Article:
It basically weighs you down.
As hokey as it seems, thanking this item and thanking your grandma for thinking about you, spending money and time on you, and for caring about you can give you the emotional permission that you need to finally get rid of it.
Gratitude goes a long way.
Tidying Up is About Permission
In many of the episodes of Tidying Up that I have watched so far, I see families that are looking for permission and support to make those difficult decisions about their possessions.
Sure, they could have organized it all themselves – and they actually do most of the work on their own.
But they guidance on how to how to make the decisions – they need a game plan.
Some people criticize the show for this. They say that Marie doesn't do anything, the people do it all themselves.
Which is exactly the point.
There is a difference between organizing and cleaning.
If you want to learn how to organize and stay organized you have to learn how to do it yourself to create the habit.
If you want someone to come and clean for you – then you need a cleaning service.
Will the Show Tidying Up Help You To Get Organized?
The show Tidying Up will give you some ideas on how to get organized.
But if you really want to implement the Kon Mari Method you should read the book The Life Changing Magic of Tidying Up before you watch the show.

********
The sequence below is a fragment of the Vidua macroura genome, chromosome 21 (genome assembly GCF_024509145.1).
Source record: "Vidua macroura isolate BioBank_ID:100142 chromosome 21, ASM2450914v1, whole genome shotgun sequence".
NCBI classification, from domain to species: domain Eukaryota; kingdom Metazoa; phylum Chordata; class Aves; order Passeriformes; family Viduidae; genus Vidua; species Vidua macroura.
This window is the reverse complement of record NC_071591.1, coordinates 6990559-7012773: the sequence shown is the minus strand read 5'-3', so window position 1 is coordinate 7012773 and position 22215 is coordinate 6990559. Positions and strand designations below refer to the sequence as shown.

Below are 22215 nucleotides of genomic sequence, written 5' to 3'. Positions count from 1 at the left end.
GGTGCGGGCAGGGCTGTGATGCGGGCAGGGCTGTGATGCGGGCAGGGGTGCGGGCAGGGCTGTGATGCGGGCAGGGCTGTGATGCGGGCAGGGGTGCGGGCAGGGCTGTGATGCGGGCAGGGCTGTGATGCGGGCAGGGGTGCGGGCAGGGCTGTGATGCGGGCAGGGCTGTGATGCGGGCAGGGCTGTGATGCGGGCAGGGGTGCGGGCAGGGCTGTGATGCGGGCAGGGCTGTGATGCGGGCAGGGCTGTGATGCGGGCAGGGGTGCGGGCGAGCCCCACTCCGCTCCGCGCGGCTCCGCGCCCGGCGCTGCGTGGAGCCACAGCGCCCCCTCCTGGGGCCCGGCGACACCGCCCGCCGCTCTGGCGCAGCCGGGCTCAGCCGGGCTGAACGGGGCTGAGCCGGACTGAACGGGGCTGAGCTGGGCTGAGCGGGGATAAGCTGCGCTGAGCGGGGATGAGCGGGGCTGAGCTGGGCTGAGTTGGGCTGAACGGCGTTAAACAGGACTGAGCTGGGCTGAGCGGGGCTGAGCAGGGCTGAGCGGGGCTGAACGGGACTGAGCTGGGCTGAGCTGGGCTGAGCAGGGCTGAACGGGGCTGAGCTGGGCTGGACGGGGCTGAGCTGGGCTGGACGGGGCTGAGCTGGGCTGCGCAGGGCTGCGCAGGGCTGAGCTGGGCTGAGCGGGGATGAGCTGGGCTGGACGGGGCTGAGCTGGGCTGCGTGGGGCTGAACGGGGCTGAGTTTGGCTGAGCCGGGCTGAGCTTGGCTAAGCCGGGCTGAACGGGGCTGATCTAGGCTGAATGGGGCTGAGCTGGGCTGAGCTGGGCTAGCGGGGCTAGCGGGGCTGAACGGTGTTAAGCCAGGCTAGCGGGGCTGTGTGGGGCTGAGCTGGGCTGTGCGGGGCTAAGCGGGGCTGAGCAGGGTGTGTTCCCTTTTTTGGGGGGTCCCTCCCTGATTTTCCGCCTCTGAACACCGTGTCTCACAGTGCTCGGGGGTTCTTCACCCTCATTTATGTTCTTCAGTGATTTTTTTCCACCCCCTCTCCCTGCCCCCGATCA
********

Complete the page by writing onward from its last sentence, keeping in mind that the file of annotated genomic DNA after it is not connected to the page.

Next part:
You will understand the concepts presented in the show much better if you read the book first.
Is the Show Worth Your Time To Watch?
From a pure entertainment perspective I would say that it is not as extreme and shocking as many of the other reality shows out there.
You won't see these earth shattering, jaw dropping transformations.
When Marie arrives on the scene, many of the families are stressed out and overwhelmed.
At the end of the show, their spaces are definitely neater and more organized.
However, the most significant change that occurs is something that is not easy to see on TV – it's the transformation that happens on the inside.
The families are happier and have found a sense of balance that they did not have when they started the organizing process.
I'd say – watch a few episodes and see how you like it.
Personally, I didn't love the first episode, but I found the next few very interesting.
The Marie Kondo Method of Folding Clothes
One of the more popular concepts in the Kon Mari method is how to fold clothes.
I have been folding my clothes this way for years and standing them up vertically makes so much sense.
You can find the exact piece of clothing you want to wear and just pluck it out without disturbing the rest of the pile.
Here is a video of Marie folding children's clothing using the same method: